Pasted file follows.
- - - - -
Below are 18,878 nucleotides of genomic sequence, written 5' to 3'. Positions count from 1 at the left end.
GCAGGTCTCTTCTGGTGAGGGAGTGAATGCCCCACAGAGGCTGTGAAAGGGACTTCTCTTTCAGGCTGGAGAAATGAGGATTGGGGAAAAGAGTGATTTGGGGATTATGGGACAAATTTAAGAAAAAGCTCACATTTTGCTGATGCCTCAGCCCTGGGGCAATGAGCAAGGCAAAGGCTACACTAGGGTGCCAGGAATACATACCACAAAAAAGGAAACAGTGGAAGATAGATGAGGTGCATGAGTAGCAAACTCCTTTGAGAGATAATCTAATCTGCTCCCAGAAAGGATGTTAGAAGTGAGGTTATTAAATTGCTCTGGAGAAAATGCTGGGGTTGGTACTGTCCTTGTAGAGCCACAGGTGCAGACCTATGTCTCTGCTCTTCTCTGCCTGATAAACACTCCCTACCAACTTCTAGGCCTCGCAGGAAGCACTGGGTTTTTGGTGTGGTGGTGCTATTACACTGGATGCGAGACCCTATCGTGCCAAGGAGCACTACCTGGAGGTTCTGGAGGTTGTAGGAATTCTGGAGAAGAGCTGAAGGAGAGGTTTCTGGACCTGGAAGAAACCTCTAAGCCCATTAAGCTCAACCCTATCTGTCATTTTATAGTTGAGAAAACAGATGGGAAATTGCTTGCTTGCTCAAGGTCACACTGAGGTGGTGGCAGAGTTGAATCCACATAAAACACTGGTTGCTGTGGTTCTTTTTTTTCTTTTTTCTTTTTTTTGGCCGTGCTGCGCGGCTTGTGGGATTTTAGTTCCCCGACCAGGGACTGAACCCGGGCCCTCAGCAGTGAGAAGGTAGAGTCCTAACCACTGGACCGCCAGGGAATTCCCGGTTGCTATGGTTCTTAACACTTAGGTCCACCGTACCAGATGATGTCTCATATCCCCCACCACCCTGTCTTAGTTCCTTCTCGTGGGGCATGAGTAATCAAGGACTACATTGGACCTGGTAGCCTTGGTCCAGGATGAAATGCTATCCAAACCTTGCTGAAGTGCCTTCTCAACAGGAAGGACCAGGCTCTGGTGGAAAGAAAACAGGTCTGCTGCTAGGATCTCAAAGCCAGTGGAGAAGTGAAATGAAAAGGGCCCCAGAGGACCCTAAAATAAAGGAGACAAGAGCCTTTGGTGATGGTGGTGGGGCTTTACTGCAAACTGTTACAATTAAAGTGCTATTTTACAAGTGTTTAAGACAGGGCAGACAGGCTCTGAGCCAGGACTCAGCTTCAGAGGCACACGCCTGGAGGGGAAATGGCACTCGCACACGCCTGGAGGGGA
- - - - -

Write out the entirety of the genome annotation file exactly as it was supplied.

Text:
Below are 18,878 nucleotides of genomic sequence, written 5' to 3'. Positions count from 1 at the left end.
GCAGGTCTCTTCTGGTGAGGGAGTGAATGCCCCACAGAGGCTGTGAAAGGGACTTCTCTTTCAGGCTGGAGAAATGAGGATTGGGGAAAAGAGTGATTTGGGGATTATGGGACAAATTTAAGAAAAAGCTCACATTTTGCTGATGCCTCAGCCCTGGGGCAATGAGCAAGGCAAAGGCTACACTAGGGTGCCAGGAATACATACCACAAAAAAGGAAACAGTGGAAGATAGATGAGGTGCATGAGTAGCAAACTCCTTTGAGAGATAATCTAATCTGCTCCCAGAAAGGATGTTAGAAGTGAGGTTATTAAATTGCTCTGGAGAAAATGCTGGGGTTGGTACTGTCCTTGTAGAGCCACAGGTGCAGACCTATGTCTCTGCTCTTCTCTGCCTGATAAACACTCCCTACCAACTTCTAGGCCTCGCAGGAAGCACTGGGTTTTTGGTGTGGTGGTGCTATTACACTGGATGCGAGACCCTATCGTGCCAAGGAGCACTACCTGGAGGTTCTGGAGGTTGTAGGAATTCTGGAGAAGAGCTGAAGGAGAGGTTTCTGGACCTGGAAGAAACCTCTAAGCCCATTAAGCTCAACCCTATCTGTCATTTTATAGTTGAGAAAACAGATGGGAAATTGCTTGCTTGCTCAAGGTCACACTGAGGTGGTGGCAGAGTTGAATCCACATAAAACACTGGTTGCTGTGGTTCTTTTTTTTCTTTTTTCTTTTTTTTGGCCGTGCTGCGCGGCTTGTGGGATTTTAGTTCCCCGACCAGGGACTGAACCCGGGCCCTCAGCAGTGAGAAGGTAGAGTCCTAACCACTGGACCGCCAGGGAATTCCCGGTTGCTATGGTTCTTAACACTTAGGTCCACCGTACCAGATGATGTCTCATATCCCCCACCACCCTGTCTTAGTTCCTTCTCGTGGGGCATGAGTAATCAAGGACTACATTGGACCTGGTAGCCTTGGTCCAGGATGAAATGCTATCCAAACCTTGCTGAAGTGCCTTCTCAACAGGAAGGACCAGGCTCTGGTGGAAAGAAAACAGGTCTGCTGCTAGGATCTCAAAGCCAGTGGAGAAGTGAAATGAAAAGGGCCCCAGAGGACCCTAAAATAAAGGAGACAAGAGCCTTTGGTGATGGTGGTGGGGCTTTACTGCAAACTGTTACAATTAAAGTGCTATTTTACAAGTGTTTAAGACAGGGCAGACAGGCTCTGAGCCAGGACTCAGCTTCAGAGGCACACGCCTGGAGGGGAAATGGCACTCGCACACGCCTGGAGGGGA